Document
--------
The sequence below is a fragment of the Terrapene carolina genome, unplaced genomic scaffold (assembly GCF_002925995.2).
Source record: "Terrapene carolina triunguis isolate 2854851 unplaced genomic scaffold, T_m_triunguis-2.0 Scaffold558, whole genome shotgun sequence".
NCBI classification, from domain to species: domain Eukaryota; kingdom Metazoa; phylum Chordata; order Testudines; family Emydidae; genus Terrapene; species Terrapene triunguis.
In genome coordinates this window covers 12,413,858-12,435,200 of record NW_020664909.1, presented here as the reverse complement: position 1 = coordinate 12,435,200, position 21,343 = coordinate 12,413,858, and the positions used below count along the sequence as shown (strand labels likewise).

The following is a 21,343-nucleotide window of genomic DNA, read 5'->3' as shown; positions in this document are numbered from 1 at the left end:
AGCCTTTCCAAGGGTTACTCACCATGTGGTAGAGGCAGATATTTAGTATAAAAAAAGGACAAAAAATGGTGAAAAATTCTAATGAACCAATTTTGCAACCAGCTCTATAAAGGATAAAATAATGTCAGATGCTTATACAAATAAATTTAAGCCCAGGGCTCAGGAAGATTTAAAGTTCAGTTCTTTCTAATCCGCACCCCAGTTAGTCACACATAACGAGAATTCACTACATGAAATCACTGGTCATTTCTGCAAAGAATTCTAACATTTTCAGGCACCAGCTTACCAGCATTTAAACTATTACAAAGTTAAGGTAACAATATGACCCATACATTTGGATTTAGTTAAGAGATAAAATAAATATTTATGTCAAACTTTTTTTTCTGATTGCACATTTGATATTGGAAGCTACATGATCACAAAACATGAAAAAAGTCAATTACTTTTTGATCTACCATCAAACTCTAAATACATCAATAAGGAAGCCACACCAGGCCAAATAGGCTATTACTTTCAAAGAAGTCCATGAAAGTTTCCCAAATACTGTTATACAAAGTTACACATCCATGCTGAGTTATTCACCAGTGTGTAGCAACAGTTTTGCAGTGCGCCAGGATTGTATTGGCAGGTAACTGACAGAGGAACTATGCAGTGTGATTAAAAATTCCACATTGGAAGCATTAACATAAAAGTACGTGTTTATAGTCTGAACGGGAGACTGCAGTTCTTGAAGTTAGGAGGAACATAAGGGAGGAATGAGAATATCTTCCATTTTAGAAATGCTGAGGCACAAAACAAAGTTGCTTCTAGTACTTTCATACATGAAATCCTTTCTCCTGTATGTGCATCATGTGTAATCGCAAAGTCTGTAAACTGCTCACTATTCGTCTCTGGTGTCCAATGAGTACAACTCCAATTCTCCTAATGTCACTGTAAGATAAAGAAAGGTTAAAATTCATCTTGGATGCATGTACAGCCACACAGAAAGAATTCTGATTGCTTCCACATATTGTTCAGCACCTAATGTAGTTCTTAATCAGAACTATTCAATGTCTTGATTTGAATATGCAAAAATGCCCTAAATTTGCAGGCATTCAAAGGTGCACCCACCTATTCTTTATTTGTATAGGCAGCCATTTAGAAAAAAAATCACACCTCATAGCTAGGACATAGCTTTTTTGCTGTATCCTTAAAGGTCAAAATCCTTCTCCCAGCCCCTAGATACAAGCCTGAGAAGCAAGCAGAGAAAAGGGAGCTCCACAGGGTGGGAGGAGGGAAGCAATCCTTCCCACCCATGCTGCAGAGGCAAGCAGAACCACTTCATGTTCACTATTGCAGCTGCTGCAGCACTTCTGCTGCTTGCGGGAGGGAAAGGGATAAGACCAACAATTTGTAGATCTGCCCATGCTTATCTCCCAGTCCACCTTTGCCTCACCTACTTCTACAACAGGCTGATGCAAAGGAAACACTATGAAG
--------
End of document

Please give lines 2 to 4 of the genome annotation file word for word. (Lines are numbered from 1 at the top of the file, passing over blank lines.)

Source record: "Terrapene carolina triunguis isolate 2854851 unplaced genomic scaffold, T_m_triunguis-2.0 Scaffold558, whole genome shotgun sequence".
NCBI classification, from domain to species: domain Eukaryota; kingdom Metazoa; phylum Chordata; order Testudines; family Emydidae; genus Terrapene; species Terrapene triunguis.
In genome coordinates this window covers 12,413,858-12,435,200 of record NW_020664909.1, presented here as the reverse complement: position 1 = coordinate 12,435,200, position 21,343 = coordinate 12,413,858, and the positions used below count along the sequence as shown (strand labels likewise).